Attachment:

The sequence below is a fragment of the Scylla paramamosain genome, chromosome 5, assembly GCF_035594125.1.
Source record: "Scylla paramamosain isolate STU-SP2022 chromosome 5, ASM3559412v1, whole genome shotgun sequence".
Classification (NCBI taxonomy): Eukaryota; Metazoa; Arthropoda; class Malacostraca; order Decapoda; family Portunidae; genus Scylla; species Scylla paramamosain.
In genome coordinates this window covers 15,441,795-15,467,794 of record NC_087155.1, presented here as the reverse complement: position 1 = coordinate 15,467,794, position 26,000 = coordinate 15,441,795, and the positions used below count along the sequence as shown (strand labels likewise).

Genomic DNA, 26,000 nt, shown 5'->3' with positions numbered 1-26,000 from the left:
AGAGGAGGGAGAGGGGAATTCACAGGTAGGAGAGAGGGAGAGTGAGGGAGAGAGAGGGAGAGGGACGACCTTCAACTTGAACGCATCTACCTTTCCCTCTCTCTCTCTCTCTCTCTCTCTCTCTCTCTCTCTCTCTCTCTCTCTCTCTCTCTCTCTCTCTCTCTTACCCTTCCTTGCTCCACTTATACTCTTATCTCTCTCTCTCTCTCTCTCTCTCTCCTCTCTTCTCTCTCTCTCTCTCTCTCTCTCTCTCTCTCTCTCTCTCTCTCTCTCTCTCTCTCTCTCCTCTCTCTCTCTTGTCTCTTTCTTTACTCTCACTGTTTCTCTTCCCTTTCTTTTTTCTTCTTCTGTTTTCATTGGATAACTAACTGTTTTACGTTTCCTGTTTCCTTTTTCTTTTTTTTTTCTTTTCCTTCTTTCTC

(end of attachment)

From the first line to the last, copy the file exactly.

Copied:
The sequence below is a fragment of the Scylla paramamosain genome, chromosome 5, assembly GCF_035594125.1.
Source record: "Scylla paramamosain isolate STU-SP2022 chromosome 5, ASM3559412v1, whole genome shotgun sequence".
Classification (NCBI taxonomy): Eukaryota; Metazoa; Arthropoda; class Malacostraca; order Decapoda; family Portunidae; genus Scylla; species Scylla paramamosain.
In genome coordinates this window covers 15,441,795-15,467,794 of record NC_087155.1, presented here as the reverse complement: position 1 = coordinate 15,467,794, position 26,000 = coordinate 15,441,795, and the positions used below count along the sequence as shown (strand labels likewise).

Genomic DNA, 26,000 nt, shown 5'->3' with positions numbered 1-26,000 from the left:
AGAGGAGGGAGAGGGGAATTCACAGGTAGGAGAGAGGGAGAGTGAGGGAGAGAGAGGGAGAGGGACGACCTTCAACTTGAACGCATCTACCTTTCCCTCTCTCTCTCTCTCTCTCTCTCTCTCTCTCTCTCTCTCTCTCTCTCTCTCTCTCTCTCTCTCTCTCTTACCCTTCCTTGCTCCACTTATACTCTTATCTCTCTCTCTCTCTCTCTCTCTCTCCTCTCTTCTCTCTCTCTCTCTCTCTCTCTCTCTCTCTCTCTCTCTCTCTCTCTCTCTCTCTCTCTCCTCTCTCTCTCTTGTCTCTTTCTTTACTCTCACTGTTTCTCTTCCCTTTCTTTTTTCTTCTTCTGTTTTCATTGGATAACTAACTGTTTTACGTTTCCTGTTTCCTTTTTCTTTTTTTTTTCTTTTCCTTCTTTCTC